In May 1983, representatives from Mexico, Canada and America visited a FIFA Committee in Stockholm to submit bids to host the 1986 World Cup. But it was a badly kept secret that Havelange had already persuaded the 20-man committee to rubber stamp the decision in favour of Mexico. Not for the first or last time, the integrity of FIFA was questioned.
It was common knowledge that Havelange had been flown to Mexico City in 1982 on a private plane owned by Televisa, Mexico’s national television broadcaster, and that the company owner Emilio Azcarraga was a business partner of Guillermo Cañedo, one of FIFA’s eight FIFA vice-presidents. It was hard not to arrive at the conclusion that the decision to choose Mexico had taken place during this period.
The American delegation went to Stockholm armed with Pele, Franz Beckenbauer, and former Secretary of State Henry Kissinger, but little good it did them. Both America and Canada presented 90-page documents and spoke for the full half hour in front of the FIFA Committee; Mexico turned up with a twelve-page brochure and spoke for just roughly eight minutes. The whole thing was a waste of time.
It emerged that Havelange had handed a special commission report to the committee members backing the selection of Mexico, whilst being critical of the Canadian and American proposals. Asking the committee if they had any objections, when no one spoke up Havelange effectively awarded the World Cup to Mexico before the three countries involved had even made their presentations.
There was no official vote by the FIFA Committee, just an announcement from Havelange that the decision to award Mexico the 1986 World Cup was unanimous. “It is absurd that they can take decisions of this magnitude behind closed doors, without making an equal assessment of all the bids,” Kissinger complained. “They have got away with it too long.”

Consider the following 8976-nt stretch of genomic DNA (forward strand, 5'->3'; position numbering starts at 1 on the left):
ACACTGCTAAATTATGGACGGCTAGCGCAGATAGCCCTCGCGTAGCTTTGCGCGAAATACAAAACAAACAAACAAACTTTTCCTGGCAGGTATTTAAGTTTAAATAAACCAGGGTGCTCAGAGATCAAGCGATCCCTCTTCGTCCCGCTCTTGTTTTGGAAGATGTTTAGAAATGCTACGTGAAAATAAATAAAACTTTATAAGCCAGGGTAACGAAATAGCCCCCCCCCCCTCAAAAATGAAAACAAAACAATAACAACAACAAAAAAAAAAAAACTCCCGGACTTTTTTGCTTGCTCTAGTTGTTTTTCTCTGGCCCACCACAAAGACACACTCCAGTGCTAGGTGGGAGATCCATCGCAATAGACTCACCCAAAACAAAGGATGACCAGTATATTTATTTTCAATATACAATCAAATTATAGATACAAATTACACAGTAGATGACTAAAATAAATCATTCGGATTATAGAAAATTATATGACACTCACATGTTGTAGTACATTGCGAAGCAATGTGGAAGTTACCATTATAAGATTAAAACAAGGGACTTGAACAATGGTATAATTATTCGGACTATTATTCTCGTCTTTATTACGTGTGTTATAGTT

The biggest gripe of the American party was that no FIFA representatives had visited their country to examine the facilities available. But Havelange simply brushed away the complaints, citing a lack of support of football in America as the real reason behind their failure. “What’s the use of large budgets if the games are going to be held in empty stadiums,” Havelange responded. “A World Cup should be played before full stadiums.”
There was speculation that the US Soccer Federation would appeal the FIFA procedures, but this never materialised. It was little wonder that Kissinger would later describe FIFA politics to be dirtier than the real thing, and he was also reported to have said that, “The politics of FIFA, they make me nostalgic for the Middle East.”
Ultimately, the power of Havelange within FIFA was the driving force behind Mexico’s second World Cup in 16 years. Vast profits followed for FIFA and Televisa, the television company selling rights across the world, with the tournament declared as the most financially successful in the history of the event.
Allegations of corruption, and FIFA raking in large profits; maybe the past isn’t such a foreign country after all. Mexico landing the 1986 World Cup should have been warning for the future; the model had now been established for the governance of world football and the organisation of the greatest show on earth.